# Definition:Vector

## Definition

### Vector (Module)

Let $\struct {G, +_G, \circ}_R$ be a module, where:

- $\struct {G, +_G}$ is an abelian group

- $\struct {R, +_R, \times_R}$ is the scalar ring of $\struct {G, +_G, \circ}_R$.

The elements of the abelian group $\struct {G, +_G}$ are called **vectors**.

### Vector (Linear Algebra)

Let $V = \struct {G, +_G, \circ}_K$ be a vector space over $K$, where:

- $\struct {G, +_G}$ is an abelian group

- $\struct {K, +_K, \times_K}$ is the scalar field of $V$.

The elements of the abelian group $\struct {G, +_G}$ are called **vectors**.

### Vector (Real Euclidean Space)

A vector is defined as an element of a vector space.

We have that $\R^n$, with the operations of vector addition and scalar multiplication, forms a real Euclidean space.

Hence a **vector in $\R^n$** is defined as an element of the real Euclidean space $\R^n$.

### Vector (Affine Geometry)

Let $\EE$ be an affine space.

Let $V$ be the tangent space of $\EE$.

An element $v$ of $V$ is called a **vector**.

### Vector Quantity

A **vector quantity** is a real-world concept that needs for its model a mathematical object with more than one **component** to specify it.

Formally, a **vector quantity** is an element of a normed vector space, often the real vector space $\R^3$.

The usual intellectual frame of reference is to interpret a **vector quantity** as having:

## Vector Notation

Several conventions are found in the literature for annotating a general vector quantity in a style that distinguishes it from a scalar quantity, as follows.

Let $\set {x_1, x_2, \ldots, x_n}$ be a collection of scalars which form the components of an $n$-dimensional vector.

The vector $\tuple {x_1, x_2, \ldots, x_n}$ can be annotated as:

\(\ds \bsx\) | \(=\) | \(\ds \tuple {x_1, x_2, \ldots, x_n}\) | ||||||||||||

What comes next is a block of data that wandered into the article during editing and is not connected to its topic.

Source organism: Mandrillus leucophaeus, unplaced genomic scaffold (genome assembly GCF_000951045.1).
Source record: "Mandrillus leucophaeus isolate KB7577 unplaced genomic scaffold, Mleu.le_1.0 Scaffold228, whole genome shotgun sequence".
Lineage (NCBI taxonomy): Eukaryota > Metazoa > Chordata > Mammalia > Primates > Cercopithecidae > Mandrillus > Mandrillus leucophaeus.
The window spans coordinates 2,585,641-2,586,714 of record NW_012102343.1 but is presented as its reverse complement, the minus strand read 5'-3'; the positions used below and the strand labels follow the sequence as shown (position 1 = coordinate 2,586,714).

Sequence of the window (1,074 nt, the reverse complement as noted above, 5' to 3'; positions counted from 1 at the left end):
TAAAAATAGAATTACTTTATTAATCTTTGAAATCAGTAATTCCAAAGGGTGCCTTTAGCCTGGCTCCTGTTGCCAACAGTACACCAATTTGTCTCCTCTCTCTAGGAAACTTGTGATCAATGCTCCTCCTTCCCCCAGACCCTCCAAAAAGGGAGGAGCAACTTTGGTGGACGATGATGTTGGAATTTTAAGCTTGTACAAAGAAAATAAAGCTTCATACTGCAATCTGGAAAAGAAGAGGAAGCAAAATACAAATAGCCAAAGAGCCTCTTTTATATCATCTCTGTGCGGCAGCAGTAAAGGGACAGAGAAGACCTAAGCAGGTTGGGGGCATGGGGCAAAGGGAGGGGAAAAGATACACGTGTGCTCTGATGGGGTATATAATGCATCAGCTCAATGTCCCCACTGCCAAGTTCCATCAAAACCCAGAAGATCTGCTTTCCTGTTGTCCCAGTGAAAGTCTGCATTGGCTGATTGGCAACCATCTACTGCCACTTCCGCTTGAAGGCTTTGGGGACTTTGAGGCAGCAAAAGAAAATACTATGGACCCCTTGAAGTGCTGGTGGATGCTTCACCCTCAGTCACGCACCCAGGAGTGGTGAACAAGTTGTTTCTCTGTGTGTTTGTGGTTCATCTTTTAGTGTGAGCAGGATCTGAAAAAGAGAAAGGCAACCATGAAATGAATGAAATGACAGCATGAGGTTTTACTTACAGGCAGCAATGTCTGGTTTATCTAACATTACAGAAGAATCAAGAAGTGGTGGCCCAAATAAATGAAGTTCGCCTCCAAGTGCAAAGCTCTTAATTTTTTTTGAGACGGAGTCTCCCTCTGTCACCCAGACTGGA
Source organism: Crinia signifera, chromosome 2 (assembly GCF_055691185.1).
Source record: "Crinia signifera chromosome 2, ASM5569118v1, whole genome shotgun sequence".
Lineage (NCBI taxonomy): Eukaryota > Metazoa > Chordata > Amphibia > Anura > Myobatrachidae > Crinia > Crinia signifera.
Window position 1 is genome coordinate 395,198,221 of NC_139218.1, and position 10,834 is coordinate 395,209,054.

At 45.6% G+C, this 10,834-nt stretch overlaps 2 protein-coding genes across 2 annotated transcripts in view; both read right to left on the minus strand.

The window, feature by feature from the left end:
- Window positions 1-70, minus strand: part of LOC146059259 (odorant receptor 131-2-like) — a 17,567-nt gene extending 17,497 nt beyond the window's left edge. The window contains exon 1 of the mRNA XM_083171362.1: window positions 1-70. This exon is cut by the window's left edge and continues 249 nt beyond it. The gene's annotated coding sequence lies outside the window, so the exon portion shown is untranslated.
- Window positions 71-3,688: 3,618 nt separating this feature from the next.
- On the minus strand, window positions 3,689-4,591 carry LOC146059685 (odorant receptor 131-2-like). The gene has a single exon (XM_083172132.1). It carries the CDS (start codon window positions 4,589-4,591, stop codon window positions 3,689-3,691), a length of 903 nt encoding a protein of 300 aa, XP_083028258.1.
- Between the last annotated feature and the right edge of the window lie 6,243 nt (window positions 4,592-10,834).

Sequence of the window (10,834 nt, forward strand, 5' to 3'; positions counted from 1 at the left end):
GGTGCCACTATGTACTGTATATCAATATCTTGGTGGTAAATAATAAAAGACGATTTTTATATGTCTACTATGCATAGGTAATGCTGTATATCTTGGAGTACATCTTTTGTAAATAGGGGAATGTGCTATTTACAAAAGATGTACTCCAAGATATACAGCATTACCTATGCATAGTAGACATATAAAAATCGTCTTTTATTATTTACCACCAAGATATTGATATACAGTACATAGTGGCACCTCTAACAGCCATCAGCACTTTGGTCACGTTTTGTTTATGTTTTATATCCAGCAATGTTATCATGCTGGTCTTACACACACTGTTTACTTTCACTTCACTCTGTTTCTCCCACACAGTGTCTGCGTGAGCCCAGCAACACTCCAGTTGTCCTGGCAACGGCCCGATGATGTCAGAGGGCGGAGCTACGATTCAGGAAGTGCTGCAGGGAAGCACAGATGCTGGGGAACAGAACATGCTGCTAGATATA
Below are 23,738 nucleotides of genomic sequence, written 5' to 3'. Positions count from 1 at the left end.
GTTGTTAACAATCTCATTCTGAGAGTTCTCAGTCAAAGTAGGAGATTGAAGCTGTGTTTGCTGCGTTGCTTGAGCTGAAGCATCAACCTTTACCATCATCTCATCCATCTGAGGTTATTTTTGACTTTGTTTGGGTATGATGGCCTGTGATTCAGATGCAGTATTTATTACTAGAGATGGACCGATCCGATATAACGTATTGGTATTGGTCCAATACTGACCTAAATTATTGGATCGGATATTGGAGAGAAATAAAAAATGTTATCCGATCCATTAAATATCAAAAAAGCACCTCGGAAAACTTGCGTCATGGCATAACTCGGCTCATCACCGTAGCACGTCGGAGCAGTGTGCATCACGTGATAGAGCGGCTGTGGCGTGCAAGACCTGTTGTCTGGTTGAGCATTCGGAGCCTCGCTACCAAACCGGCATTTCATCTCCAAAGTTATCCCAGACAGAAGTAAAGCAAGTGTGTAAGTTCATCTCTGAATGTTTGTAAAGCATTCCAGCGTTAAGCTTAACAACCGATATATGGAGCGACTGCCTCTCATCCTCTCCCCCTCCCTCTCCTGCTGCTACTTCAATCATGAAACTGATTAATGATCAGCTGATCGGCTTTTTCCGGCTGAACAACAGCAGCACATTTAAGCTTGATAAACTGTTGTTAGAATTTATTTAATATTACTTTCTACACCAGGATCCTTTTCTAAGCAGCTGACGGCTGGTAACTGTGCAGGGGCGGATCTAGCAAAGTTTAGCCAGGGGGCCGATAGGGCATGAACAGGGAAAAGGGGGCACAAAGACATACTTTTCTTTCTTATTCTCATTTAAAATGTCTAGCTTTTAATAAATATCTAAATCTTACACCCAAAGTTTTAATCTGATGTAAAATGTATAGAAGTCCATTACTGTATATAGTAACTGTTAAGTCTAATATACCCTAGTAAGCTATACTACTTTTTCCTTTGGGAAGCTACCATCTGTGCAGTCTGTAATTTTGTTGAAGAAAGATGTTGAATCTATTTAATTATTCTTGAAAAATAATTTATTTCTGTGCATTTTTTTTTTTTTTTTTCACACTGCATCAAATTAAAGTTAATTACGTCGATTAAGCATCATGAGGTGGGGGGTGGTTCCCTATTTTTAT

\(\ds \vec x\) | \(=\) | \(\ds \tuple {x_1, x_2, \ldots, x_n}\) | ||||||||||||

\(\ds \hat x\) | \(=\) | \(\ds \tuple {x_1, x_2, \ldots, x_n}\) | ||||||||||||

\(\ds \underline x\) | \(=\) | \(\ds \tuple {x_1, x_2, \ldots, x_n}\) | ||||||||||||

\(\ds \tilde x\) | \(=\) | \(\ds \tuple {x_1, x_2, \ldots, x_n}\) |

To emphasize the arrow interpretation of a vector, we can write:

- $\bsv = \sqbrk {x_1, x_2, \ldots, x_n}$

or:

- $\bsv = \sequence {x_1, x_2, \ldots, x_n}$

In printed material the **boldface** $\bsx$ or $\mathbf x$ is common. This is the style encouraged and endorsed by $\mathsf{Pr} \infty \mathsf{fWiki}$.

However, for handwritten material (where boldface is difficult to render) it is usual to use the **underline** version $\underline x$.

Also found in handwritten work are the **tilde** version $\tilde x$ and **arrow** version $\vec x$, but as these are more intricate than the simple underline (and therefore more time-consuming and tedious to write), they will only usually be found in fair copy.

It is also noted that the **tilde** over $\tilde x$ does not render well in MathJax under all browsers, and differs little visually from an **overline**: $\overline x$.

The **hat** version $\hat x$ usually has a more specialized meaning, namely to symbolize a unit vector.

In computer-rendered materials, the **arrow** version $\vec x$ is popular, as it is descriptive and relatively unambiguous, and in $\LaTeX$ it is straightforward.

However, it does not render well in all browsers, and is therefore (reluctantly) not recommended for use on this website.

## Also see

- Definition:Directed Line Segment: a vector whose vector space is a Euclidean space.

- Results about
**vectors**can be found**here**.